The fair wage alternative


By Lindsay Steele
The Catholic Messenger

While living in India, Becke Dawson witnessed the horrors of sweatshops firsthand.

Lindsay Steele Becke Dawson, owner of SIS International in Davenport, shows off some fair trade children’s clothing. Buying fair trade clothing is one way to support living wages and safe working environments for textile workers around the world.
Lindsay Steele
Becke Dawson, owner of SIS International in Davenport, shows off some fair trade children’s clothing. Buying fair trade clothing is one way to support living wages and safe working environments for textile workers around the world.

She observed young teens and women working on the floor for upwards of 18 hours a day. “Home” was a wooden board not far from the factory, which served as a bed. After sleeping for a few hours, the workers would return to work to begin another long shift. She often saw children acting as “runners,” taking items from one place to the next.

It was heartbreaking enough to convince Dawson to try to make a difference. Once back in the United States, she began to sell fair trade items, which are made with the welfare of the worker in mind. She is the owner of SIS International in downtown Davenport.


Very few people know where their clothing comes from, she added, but those who do can make a difference by building awareness, advocating for fair wages and making different purchasing decisions.

One option is to purchase fair trade clothing, which is primarily available in fair trade stores and online retailers. Alicia Greenwood, a board member for the Ten Thousand Villages fair trade store in Iowa City, said it is harder to produce fair trade clothing than to produce jewelry and other handmade items. So many processes are involved in the production of apparel, from cotton-picking to thread-making to cloth production, to dying and sewing of garments. To be certified fair trade, close monitoring at each step must occur to make sure employees receive a living wage and are treated with respect. Therefore, clothing is a little harder to find than other fair trade items, she said.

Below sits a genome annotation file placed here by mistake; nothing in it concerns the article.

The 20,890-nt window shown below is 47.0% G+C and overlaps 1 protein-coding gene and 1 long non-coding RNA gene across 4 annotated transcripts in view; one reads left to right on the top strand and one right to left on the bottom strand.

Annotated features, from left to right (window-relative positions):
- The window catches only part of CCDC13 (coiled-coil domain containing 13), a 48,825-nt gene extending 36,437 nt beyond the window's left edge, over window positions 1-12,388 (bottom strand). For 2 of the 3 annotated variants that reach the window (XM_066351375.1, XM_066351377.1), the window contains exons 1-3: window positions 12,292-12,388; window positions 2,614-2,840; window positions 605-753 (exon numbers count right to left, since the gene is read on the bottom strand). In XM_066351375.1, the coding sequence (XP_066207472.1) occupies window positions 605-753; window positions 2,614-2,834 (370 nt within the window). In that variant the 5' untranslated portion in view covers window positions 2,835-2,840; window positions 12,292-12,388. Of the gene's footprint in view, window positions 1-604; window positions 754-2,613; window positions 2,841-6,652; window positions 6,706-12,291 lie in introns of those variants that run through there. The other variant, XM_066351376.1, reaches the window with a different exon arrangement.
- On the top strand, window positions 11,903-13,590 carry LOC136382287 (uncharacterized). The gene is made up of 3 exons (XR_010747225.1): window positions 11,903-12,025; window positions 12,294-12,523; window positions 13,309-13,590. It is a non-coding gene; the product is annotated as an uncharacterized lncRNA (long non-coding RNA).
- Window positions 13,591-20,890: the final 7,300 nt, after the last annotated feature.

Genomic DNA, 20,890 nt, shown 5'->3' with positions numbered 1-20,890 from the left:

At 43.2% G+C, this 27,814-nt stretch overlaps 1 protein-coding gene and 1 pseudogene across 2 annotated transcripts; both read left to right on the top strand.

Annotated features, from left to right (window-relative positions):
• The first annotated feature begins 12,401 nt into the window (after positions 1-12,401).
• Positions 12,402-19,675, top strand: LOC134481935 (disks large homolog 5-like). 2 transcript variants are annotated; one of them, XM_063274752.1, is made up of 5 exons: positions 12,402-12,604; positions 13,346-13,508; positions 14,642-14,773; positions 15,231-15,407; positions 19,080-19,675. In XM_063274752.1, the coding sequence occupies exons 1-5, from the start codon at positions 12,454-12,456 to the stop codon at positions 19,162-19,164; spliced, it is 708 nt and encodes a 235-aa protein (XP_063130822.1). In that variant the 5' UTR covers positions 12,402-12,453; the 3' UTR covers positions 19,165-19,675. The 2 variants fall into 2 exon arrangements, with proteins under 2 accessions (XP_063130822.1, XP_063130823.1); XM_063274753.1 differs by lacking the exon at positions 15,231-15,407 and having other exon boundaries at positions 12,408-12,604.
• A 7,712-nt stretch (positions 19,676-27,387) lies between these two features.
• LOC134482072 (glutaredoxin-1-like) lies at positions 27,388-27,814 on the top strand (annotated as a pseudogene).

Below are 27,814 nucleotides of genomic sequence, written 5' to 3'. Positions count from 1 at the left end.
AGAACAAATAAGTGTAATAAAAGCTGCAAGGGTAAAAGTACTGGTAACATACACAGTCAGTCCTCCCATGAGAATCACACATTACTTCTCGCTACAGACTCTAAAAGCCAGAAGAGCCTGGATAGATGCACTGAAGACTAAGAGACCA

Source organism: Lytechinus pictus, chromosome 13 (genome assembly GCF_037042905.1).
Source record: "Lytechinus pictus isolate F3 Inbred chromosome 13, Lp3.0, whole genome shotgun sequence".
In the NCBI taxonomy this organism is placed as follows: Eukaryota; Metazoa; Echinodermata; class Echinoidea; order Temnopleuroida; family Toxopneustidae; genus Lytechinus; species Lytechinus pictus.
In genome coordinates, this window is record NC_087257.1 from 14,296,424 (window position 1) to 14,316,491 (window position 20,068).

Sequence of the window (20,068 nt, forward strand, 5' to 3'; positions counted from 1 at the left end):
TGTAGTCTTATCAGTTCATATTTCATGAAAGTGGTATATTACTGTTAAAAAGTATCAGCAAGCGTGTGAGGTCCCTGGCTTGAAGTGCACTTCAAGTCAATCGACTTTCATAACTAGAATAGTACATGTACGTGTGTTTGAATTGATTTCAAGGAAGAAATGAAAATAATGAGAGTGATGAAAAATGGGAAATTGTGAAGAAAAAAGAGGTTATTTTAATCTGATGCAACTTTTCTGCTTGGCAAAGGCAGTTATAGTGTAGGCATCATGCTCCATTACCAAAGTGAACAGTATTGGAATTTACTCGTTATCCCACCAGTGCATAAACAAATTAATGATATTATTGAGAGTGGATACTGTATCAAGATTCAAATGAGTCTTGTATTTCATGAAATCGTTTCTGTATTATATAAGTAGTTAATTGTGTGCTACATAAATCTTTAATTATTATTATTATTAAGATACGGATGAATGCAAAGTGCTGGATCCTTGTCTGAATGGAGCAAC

Additionally, the fair trade clothing production process takes at least six months, meaning fair trade clothing groups and companies aren’t able to keep up with fashion trends as well as established, traditional clothing brands and manufacturers. So, the average buyer might not find fair trade offers as appealing.

SIS in Davenport carries girls’ and women’s clothing. Work of Our Hands fair trade store in Pella sells children’s sweaters and dresses and adult-sized ponchos. Some independent retail stores, such as The Ruby Slipper in Bettendorf, carry fair trade clothing items from time to time. Greenwood said online retailers — particularly Pact, Fair Indigo, Mata Traders, Marketplace Hand­works of India and Global Mamas — are an option, as well. Patagonia is another brand that is trying to produce clothing more ethically; they have a store near Chicago and an online storefront.

While consumers might not be able to meet all their clothing needs through fair trade purchases, Green­wood suggested ethically-minded shoppers can send a message to clothing companies by purchasing fewer items and then buying fair trade accessories and scarves to maximize a smaller wardrobe.

Of non fair-trade merchandise, Dawson said tags “don’t tell the whole story.” Clothing changes hands an average of 11 times before it hits shelves, which means even U.S.-branded apparel may use fabric that was created or dyed overseas by poverty-wage workers. Still, she said U.S. apparel is still the best bet because it indicates that the garment manufacturer was subject to U.S. minimum wage requirements and worker safety laws.

College students, parents and sports fans have the option of purchasing Alta Gracia merchandise, which originates in the Dominican Republic and pays living wages to its employees. St. Ambrose University began carrying the brand’s sweatshirts and t-shirts about 18 months ago after students requested a fair-wage alternative to traditional sports brands, said manager Cory Sambdman.

Additionally, concerned consumers can speak out by supporting fair wage advocacy groups, such as the Human Thread Campaign and the Clean Clothes Campaign, and asking stores and brands to think about where their clothing comes from. Like the students at St. Ambrose, people can ask stores to carry fair trade and living wage items.

Loxi Hopkins, diocesan Social Action Office volunteer, recently called up the headquarters of her favorite brand to see where the clothing is manufactured and what kind of wages the workers receive. She hopes her actions will let the company know that people care about the workers who make their clothes. She said,

“We could all be more aware of where our clothes are made and under what conditions. …our bargains do come at a cost.”

Help put living-wage clothing in stores
The Human Thread Campaign, a Catholic organization which works for social justice in the textile industry, recently launched a campaign to encourage Macy’s and Kohls to offer fair trade brands in their stores. Consumers can download postcards addressed to the CEOs of these companies at, print them and send them through the mail.

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